Mindhunter’s Holt McCallany on Masculinity, Charles Manson, and Why There Are Fewer Serial Killers Today

By
Photo: Getty Images

Holt McCallany has done just about every crime procedural: Law & Order, Law & Order: SVU, Law & Order: Criminal Intent, Criminal Minds, CSI, you name it, he’s been on it. While David Fincher’s Netflix series Mindhunter is about FBI agents and serial killers, it’s not a procedural as much as it is a psychological profile of the FBI agents themselves. McCallany plays Bill Tench, the veteran FBI agent of the Behavioral Sciences unit, who’s jaded and in a bit of a rut until he meets Holden Ford (Jonathan Groff), the fresh blood with a wide-eyed obsession with getting into the minds of serial killers. McCallany spoke to Vulture about whether he could recognize a psychopath, what’s to come for a second season of Mindhunter (Charles Manson, of course), and what his own father was like.

How did your parents come to name you Holt? Did they name you after a relative?
Holt was actually my grandfather’s name. His name was Holt McCallany, and I have cousins in Ireland who are also named Holt. It’s a family name, and I’ve grown to love the name. When I was a little boy, I didn’t like the name Holt, so I changed my name to Rex because I thought that Rex sounded tough and I went around the neighborhood and I told all the other kids they have to call me Rex now. They would come to my house and be like, ‘Is Rex home?’ And my mom was like, ‘Who?!’ And then one day, I was in the school library and I found a book of name origins and I looked up Holt and it said “knight of the forest.” And I thought, that sounds pretty cool. I grew to love my name and nobody calls me Rex anymore. But you can if you want to.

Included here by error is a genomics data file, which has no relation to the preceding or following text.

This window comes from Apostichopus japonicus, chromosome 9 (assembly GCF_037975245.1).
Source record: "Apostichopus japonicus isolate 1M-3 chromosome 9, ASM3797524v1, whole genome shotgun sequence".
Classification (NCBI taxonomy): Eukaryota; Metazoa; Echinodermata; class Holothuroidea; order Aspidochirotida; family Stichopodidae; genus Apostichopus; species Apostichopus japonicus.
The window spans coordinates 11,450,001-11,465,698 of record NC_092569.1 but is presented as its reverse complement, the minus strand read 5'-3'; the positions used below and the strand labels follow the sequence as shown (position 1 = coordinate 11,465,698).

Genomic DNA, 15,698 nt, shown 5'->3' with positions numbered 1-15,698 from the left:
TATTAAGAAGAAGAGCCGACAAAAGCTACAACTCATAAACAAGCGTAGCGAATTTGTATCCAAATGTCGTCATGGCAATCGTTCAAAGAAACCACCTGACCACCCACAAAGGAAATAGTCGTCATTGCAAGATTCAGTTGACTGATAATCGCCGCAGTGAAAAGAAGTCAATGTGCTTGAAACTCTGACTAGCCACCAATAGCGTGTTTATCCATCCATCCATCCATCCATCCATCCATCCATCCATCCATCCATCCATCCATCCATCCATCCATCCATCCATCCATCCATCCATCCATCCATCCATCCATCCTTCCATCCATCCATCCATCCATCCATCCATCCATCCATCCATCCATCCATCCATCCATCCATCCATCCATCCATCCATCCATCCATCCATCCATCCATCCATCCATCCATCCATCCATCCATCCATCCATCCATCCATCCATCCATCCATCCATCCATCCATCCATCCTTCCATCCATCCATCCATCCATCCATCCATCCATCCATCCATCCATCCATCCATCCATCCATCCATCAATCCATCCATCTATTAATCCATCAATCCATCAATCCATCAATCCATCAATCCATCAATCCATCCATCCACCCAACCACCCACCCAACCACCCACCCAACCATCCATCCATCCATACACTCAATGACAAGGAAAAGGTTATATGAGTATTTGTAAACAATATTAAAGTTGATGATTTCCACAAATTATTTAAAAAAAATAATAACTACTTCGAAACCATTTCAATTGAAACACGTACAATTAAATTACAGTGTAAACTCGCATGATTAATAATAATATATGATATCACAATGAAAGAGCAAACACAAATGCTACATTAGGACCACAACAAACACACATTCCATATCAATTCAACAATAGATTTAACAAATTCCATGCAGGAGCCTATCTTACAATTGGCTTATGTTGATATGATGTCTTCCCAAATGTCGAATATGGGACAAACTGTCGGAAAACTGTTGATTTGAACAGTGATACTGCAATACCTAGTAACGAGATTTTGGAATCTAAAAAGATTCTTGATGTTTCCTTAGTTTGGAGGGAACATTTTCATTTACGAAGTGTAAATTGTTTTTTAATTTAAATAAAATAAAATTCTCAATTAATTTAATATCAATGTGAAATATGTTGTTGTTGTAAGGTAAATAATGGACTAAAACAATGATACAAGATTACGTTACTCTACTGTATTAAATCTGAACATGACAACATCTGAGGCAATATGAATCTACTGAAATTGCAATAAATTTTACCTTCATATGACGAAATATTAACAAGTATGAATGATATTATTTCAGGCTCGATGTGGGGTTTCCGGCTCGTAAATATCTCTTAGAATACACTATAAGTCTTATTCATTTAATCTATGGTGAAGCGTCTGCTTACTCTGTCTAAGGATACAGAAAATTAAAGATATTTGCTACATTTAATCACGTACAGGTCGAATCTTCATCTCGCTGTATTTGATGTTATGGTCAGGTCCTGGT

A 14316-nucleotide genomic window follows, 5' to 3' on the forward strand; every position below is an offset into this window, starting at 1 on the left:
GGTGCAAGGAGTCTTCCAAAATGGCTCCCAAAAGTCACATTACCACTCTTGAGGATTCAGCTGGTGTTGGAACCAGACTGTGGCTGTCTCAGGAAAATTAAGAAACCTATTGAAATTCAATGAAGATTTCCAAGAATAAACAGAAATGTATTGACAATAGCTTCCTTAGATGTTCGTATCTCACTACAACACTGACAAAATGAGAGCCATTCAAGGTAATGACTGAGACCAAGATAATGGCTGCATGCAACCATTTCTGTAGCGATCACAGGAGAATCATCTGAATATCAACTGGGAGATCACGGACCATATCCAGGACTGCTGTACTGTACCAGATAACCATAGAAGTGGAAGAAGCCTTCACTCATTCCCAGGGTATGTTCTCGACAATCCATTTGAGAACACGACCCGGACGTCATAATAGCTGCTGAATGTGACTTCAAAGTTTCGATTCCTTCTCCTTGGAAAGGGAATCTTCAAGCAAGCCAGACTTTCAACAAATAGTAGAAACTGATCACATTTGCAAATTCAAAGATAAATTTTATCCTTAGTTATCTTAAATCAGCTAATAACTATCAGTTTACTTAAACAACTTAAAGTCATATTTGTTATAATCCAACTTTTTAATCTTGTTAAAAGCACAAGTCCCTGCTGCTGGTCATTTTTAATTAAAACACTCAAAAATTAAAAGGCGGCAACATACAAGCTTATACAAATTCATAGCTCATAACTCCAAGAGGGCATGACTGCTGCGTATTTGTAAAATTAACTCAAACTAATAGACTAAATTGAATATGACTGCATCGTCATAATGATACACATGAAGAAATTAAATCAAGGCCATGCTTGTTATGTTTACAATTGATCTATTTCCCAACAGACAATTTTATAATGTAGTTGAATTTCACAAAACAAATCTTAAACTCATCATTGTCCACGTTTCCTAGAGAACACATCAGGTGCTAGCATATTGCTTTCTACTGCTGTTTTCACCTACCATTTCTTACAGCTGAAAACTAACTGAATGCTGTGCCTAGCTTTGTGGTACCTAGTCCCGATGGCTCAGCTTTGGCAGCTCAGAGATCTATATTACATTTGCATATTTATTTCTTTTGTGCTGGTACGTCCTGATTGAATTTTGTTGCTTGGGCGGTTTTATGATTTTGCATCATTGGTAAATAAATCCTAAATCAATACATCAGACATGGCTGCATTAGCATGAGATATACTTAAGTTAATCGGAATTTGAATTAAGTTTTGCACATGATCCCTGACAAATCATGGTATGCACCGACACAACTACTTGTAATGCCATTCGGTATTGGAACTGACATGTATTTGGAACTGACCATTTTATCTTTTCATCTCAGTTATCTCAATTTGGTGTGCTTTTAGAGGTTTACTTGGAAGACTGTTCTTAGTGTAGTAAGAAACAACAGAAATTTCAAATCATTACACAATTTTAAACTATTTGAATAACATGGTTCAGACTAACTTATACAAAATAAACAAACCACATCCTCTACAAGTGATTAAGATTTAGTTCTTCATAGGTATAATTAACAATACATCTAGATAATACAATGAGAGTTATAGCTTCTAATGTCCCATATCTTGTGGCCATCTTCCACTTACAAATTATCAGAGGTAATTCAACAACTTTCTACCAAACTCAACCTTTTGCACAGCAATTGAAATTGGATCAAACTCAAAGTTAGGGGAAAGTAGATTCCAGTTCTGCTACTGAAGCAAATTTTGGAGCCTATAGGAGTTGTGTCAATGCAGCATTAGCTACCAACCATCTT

No! I think Holt is a cool name.
Thank you. Now I’m grateful to have an unusual name. For an actor, it just makes you stand out a little bit.

You worked before with David Fincher on Fight Club: Was he the one who brought you on for Mindhunter?
Yeah, so David is in charge of every aspect of our production, and obviously one of the big considerations is casting, so he does all the casting with a woman named Laray Mayfield, a very wonderful casting director who casts all of David’s projects.They sent it to me and I shot a tape and sent it to David’s office. Afterward, he brought me in for a meeting and we had a nice conversation, and from that point forward I thought, there’s a really good chance this could work out.

David Fincher has a reputation for being very precise. Were there certain things about the show or your character that he was particular about?